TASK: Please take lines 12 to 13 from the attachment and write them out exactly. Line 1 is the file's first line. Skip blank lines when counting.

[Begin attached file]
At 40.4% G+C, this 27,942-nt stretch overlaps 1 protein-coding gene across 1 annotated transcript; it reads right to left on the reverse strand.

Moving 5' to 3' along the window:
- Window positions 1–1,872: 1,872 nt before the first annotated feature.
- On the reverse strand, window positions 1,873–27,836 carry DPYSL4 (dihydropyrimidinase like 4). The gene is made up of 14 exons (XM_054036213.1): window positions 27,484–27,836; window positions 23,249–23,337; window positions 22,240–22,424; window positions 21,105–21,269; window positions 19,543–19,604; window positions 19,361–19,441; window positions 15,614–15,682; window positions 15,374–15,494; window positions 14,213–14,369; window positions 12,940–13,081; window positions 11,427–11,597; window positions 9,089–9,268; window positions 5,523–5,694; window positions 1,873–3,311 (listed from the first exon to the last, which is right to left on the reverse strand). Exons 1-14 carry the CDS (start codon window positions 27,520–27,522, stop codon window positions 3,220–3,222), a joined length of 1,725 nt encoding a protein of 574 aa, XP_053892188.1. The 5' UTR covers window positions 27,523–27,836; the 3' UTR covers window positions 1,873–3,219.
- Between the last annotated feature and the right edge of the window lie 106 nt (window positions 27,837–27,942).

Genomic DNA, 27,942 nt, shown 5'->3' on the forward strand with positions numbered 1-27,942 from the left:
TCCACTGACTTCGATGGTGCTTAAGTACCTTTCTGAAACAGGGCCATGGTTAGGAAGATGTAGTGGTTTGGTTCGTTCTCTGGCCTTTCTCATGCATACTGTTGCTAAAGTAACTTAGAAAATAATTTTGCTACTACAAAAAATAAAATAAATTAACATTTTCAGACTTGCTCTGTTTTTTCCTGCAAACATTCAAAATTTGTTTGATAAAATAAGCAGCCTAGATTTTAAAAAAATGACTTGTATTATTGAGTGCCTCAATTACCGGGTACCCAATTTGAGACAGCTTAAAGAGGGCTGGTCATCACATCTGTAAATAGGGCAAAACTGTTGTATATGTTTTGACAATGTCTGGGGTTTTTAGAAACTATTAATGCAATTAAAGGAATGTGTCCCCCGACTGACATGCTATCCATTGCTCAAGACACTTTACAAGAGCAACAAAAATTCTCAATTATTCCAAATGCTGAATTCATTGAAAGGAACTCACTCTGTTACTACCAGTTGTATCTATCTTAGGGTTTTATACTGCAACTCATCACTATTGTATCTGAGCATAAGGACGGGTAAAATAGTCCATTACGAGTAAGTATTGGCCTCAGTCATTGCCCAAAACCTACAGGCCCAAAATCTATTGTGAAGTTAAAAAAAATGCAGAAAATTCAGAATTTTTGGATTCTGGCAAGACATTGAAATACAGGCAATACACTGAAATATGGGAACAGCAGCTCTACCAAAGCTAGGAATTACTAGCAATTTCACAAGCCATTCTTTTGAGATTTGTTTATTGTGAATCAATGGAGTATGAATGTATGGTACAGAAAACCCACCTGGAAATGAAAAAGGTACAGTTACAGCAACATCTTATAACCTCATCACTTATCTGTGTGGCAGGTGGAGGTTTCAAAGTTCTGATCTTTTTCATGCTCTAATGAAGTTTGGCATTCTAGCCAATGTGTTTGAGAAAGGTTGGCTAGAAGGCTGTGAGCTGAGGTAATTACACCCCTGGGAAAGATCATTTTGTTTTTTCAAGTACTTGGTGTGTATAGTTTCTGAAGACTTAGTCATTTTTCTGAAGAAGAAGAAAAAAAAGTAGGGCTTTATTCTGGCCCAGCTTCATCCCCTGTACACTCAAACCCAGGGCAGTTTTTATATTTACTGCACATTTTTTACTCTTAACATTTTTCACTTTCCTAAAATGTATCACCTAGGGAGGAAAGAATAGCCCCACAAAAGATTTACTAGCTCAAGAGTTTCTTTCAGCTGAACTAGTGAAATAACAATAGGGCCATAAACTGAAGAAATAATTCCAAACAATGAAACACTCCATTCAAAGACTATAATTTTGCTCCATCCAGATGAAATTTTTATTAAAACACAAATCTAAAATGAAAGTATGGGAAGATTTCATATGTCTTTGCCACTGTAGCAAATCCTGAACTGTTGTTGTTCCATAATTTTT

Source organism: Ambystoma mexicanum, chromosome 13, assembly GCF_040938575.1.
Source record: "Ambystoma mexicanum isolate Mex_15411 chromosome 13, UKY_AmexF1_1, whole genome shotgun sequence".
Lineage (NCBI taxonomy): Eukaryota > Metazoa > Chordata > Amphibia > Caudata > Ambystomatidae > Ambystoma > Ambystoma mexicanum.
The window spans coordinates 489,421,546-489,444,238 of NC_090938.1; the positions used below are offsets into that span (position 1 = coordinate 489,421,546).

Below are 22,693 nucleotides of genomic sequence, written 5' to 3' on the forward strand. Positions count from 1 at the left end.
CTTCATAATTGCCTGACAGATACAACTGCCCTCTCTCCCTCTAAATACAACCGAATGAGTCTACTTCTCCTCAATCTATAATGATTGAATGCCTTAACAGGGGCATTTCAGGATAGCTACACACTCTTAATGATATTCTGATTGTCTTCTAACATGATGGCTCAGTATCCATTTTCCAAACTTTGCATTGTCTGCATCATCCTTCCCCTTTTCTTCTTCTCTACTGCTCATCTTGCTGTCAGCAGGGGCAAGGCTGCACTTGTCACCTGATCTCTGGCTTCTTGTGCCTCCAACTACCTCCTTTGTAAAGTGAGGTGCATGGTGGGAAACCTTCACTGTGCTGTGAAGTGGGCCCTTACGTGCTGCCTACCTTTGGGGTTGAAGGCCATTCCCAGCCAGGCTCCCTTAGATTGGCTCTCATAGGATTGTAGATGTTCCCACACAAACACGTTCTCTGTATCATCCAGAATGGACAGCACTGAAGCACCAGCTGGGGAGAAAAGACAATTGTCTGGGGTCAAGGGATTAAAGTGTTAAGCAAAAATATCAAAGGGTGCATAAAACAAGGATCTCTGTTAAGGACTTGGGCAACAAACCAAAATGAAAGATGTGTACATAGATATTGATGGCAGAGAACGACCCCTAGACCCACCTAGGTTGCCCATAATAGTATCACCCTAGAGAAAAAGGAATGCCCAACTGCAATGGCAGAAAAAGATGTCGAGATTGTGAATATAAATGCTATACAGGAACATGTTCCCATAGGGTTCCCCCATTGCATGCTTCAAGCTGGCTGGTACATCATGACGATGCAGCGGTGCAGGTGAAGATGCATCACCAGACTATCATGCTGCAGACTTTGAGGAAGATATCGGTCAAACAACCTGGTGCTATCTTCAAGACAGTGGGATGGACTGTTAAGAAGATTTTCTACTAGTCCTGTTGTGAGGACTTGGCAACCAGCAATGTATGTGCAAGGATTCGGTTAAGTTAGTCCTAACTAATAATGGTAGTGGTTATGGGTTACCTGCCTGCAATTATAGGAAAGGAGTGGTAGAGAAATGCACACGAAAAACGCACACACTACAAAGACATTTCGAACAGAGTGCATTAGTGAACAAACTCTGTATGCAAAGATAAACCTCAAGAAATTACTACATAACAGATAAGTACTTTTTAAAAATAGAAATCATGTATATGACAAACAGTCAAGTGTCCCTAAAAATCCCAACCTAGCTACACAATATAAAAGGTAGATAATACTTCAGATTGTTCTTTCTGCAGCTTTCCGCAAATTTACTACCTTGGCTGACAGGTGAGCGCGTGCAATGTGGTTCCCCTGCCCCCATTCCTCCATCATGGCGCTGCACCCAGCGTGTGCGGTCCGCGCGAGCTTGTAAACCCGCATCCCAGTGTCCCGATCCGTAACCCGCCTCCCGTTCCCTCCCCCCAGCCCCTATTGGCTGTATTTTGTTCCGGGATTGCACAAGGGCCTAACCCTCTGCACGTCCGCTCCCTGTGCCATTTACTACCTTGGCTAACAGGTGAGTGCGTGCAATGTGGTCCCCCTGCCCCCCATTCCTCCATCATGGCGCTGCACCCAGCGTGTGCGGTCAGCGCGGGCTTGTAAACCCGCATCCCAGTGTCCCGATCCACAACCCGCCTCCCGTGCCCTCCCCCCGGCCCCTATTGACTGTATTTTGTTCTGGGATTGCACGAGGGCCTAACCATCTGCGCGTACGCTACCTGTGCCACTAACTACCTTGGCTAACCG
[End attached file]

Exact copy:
Below are 22,693 nucleotides of genomic sequence, written 5' to 3' on the forward strand. Positions count from 1 at the left end.
CTTCATAATTGCCTGACAGATACAACTGCCCTCTCTCCCTCTAAATACAACCGAATGAGTCTACTTCTCCTCAATCTATAATGATTGAATGCCTTAACAGGGGCATTTCAGGATAGCTACACACTCTTAATGATATTCTGATTGTCTTCTAACATGATGGCTCAGTATCCATTTTCCAAACTTTGCATTGTCTGCATCATCCTTCCCCTTTTCTTCTTCTCTACTGCTCATCTTGCTGTCAGCAGGGGCAAGGCTGCACTTGTCACCTGATCTCTGGCTTCTTGTGCCTCCAACTACCTCCTTTGTAAAGTGAGGTGCATGGTGGGAAACCTTCACTGTGCTGTGAAGTGGGCCCTTACGTGCTGCCTACCTTTGGGGTTGAAGGCCATTCCCAGCCAGGCTCCCTTAGATTGGCTCTCATAGGATTGTAGATGTTCCCACACAAACACGTTCTCTGTATCATCCAGAATGGACAGCACTGAAGCACCAGCTGGGGAGAAAAGACAATTGTCTGGGGTCAAGGGATTAAAGTGTTAAGCAAAAATATCAAAGGGTGCATAAAACAAGGATCTCTGTTAAGGACTTGGGCAACAAACCAAAATGAAAGATGTGTACATAGATATTGATGGCAGAGAACGACCCCTAGACCCACCTAGGTTGCCCATAATAGTATCACCCTAGAGAAAAAGGAATGCCCAACTGCAATGGCAGAAAAAGATGTCGAGATTGTGAATATAAATGCTATACAGGAACATGTTCCCATAGGGTTCCCCCATTGCATGCTTCAAGCTGGCTGGTACATCATGACGATGCAGCGGTGCAGGTGAAGATGCATCACCAGACTATCATGCTGCAGACTTTGAGGAAGATATCGGTCAAACAACCTGGTGCTATCTTCAAGACAGTGGGATGGACTGTTAAGAAGATTTTCTACTAGTCCTGTTGTGAGGACTTGGCAACCAGCAATGTATGTGCAAGGATTCGGTTAAGTTAGTCCTAACTAATAATGGTAGTGGTTATGGGTTACCTGCCTGCAATTATAGGAAAGGAGTGGTAGAGAAATGCACACGAAAAACGCACACACTACAAAGACATTTCGAACAGAGTGCATTAGTGAACAAACTCTGTATGCAAAGATAAACCTCAAGAAATTACTACATAACAGATAAGTACTTTTTAAAAATAGAAATCATGTATATGACAAACAGTCAAGTGTCCCTAAAAATCCCAACCTAGCTACACAATATAAAAGGTAGATAATACTTCAGATTGTTCTTTCTGCAGCTTTCCGCAAATTTACTACCTTGGCTGACAGGTGAGCGCGTGCAATGTGGTTCCCCTGCCCCCATTCCTCCATCATGGCGCTGCACCCAGCGTGTGCGGTCCGCGCGAGCTTGTAAACCCGCATCCCAGTGTCCCGATCCGTAACCCGCCTCCCGTTCCCTCCCCCCAGCCCCTATTGGCTGTATTTTGTTCCGGGATTGCACAAGGGCCTAACCCTCTGCACGTCCGCTCCCTGTGCCATTTACTACCTTGGCTAACAGGTGAGTGCGTGCAATGTGGTCCCCCTGCCCCCCATTCCTCCATCATGGCGCTGCACCCAGCGTGTGCGGTCAGCGCGGGCTTGTAAACCCGCATCCCAGTGTCCCGATCCACAACCCGCCTCCCGTGCCCTCCCCCCGGCCCCTATTGACTGTATTTTGTTCTGGGATTGCACGAGGGCCTAACCATCTGCGCGTACGCTACCTGTGCCACTAACTACCTTGGCTAACCG